“For the grace of God has appeared, bringing salvation to all, training us to renounce impiety and worldly passions, and in the present age to live lives that are self-controlled, upright, and godly, while we wait for the blessed hope and the manifestation of the glory of our great God and Savior, Jesus Christ.” (Titus 2:11 – 13)
Again, today, I am using both passages from the “Nativity of the Lord” (three sets of verses) and passages from the “First Sunday After Christmas”. Yesterday it might have been hard to discern which Old Testament Passage came from which set. Today I am more clear.
I was delighted that two of the “Nativity of the Lord” cited from the book of Titus. And I thought it might give us a bigger taste of what the apostle had to say and what the designers of the RCL felt were appropriate to Christmas.
“He it is who gave himself for us that he might redeem us from all iniquity and purify for himself a people of his own who are zealous for good deeds.” (Verse 14)
It is understood, but not stated, that the writers of the epistles were not writing for the purpose of Advent, Christmas, or any of the other seasons of the church year. They were writing to inform their readers of the perceptions and insights they had of Jesus the Christ and the Christian life.
“But when the goodness and loving kindness of God our Savior appeared, he saved us, not because of any works of righteousness that we had done, but according to his mercy, through the water of rebirth and renewal by the Holy Spirit. This Spirit he poured out on us richly through Jesus Christ our Savior, so that, having been justified by his grace, we might become heirs according to the hope of eternal life.” (Titus 3:4 – 7)
It is little wonder, as I read these passages, that Jesus’ birth has been tightly woven into the purpose and ministry of Jesus the Messiah. And I had to wonder why prior to this year I had held apart the birth of Jesus Christ from the life and example of Jesus Christ. I think one reason is that we hear so little of the growing up years of Jesus: we first hear about his birth, then his being presented at the temple and the testimony of Simeon and Anna. Then he we see/hear about him as a youth at the temple. And, finally, he is presented full-grown and ready to start his mission, ministry, and journey. His birth became significant only because of Who and What he grew to become. A second reason, I think, is because at his birth Jesus was a gift & blessing from the Divine, and a promise that would be fulfilled. The content of the promise, however, depended on who you asked.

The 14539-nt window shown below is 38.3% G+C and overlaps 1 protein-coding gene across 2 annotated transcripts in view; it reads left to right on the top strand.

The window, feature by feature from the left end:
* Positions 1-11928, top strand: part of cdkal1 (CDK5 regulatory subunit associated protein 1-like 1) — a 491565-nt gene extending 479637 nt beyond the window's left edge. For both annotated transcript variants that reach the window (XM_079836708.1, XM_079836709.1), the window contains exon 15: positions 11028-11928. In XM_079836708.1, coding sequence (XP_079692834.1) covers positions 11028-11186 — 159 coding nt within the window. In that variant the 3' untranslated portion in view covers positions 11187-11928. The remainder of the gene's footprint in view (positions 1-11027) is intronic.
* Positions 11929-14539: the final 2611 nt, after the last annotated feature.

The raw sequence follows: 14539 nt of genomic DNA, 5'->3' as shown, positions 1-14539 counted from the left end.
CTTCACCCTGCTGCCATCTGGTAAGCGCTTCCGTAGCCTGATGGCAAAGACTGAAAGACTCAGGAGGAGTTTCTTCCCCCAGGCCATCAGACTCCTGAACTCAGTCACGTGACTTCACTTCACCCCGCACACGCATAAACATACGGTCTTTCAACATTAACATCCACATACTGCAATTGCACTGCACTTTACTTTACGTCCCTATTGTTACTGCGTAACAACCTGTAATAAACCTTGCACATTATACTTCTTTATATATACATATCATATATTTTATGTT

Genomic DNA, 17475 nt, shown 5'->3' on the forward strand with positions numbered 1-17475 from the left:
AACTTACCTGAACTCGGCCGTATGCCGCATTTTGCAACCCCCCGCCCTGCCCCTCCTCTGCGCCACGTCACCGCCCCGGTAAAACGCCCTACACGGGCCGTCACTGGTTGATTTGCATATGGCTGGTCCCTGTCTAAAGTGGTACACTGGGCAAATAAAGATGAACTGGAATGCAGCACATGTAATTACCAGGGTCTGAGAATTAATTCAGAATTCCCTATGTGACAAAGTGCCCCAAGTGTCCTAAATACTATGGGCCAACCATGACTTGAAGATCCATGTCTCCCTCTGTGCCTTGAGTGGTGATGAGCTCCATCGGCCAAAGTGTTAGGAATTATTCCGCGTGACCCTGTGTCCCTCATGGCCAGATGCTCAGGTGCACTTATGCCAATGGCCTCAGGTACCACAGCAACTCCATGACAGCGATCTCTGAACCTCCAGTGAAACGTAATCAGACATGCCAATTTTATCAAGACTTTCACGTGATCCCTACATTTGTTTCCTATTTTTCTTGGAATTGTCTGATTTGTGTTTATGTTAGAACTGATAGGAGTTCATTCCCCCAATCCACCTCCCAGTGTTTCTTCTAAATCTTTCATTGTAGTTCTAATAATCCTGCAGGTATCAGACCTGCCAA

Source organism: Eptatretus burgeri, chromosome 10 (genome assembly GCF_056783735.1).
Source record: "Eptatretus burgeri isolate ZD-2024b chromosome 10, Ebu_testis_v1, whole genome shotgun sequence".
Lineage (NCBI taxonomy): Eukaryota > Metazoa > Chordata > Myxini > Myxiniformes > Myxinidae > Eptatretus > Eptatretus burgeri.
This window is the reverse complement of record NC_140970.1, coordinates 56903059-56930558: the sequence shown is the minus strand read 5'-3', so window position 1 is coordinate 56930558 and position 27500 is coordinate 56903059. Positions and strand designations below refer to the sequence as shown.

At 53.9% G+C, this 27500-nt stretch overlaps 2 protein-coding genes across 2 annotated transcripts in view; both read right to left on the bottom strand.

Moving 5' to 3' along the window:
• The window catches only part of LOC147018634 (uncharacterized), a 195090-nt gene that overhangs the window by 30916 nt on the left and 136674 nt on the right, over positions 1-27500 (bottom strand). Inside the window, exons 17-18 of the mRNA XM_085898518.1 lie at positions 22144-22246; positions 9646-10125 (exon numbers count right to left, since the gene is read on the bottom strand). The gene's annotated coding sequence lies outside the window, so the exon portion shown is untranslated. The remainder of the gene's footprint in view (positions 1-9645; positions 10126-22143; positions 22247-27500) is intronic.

“As God’s chosen ones, holy and beloved, clothe yourselves with compassion, kindness, humility, meekness, and patience. Bear with one another and, if anyone has a complaint against another, forgive each other; just as the Lord has forgiven you, so you also must forgive. Above all, clothe yourselves with love, which binds everything together in perfect harmony. And let the peace of Christ rule in your hearts, to which indeed you were called in the one body. And be thankful. Let the word of Christ dwell in you richly; teach and admonish one another in all wisdom; and with gratitude in your hearts sing psalms, hymns, and spiritual songs to God. And whatever you do, in word or deed, do everything in the name of the Lord Jesus, giving thanks to God the Father through him.” (Colossians 3:12-17)
Back on December 17th I talked about Mary going to visit Elizabeth, and Elizabeth’s baby leaping at the presence of his Master (all in utero). I talked about the Christmas song “Mary, Did You Know?” and highlight the passage and thought that Mary may or may not have known what Jesus would grow up to do. At Christmas time we are focused (okay, I am) on the baby Jesus and do not often look beyond the manager and the coming of the Magi. By “staying in the moment” we do not see down the road to what Jesus will become nor the example he will set for us. The song “Mary, Did You Know?” was most probably the first Advent/Christmas song that I heard which put the baby Jesus next to the adult Jesus and asked the listener to consider and compare.
I guess maybe since that time I have been slowly drawing the two ends into a continuous circle – much as the rhythm of the church year often does. We finish out Ordinary Time and then plunge back into the beginning. I had for many years tried NOT to let the church year become one celebration & event sliding into the other, but wanted to give each distinct movement its due. This year, or at least this Advent/Christmas season I have been on a “slippery slope.” And I am finding reward in that.
May you, beloved reader, hold within your spirit and soul the complete story of Jesus’ life – from beginning to end. And may it bring you new insights and learning. Shalom & Selah!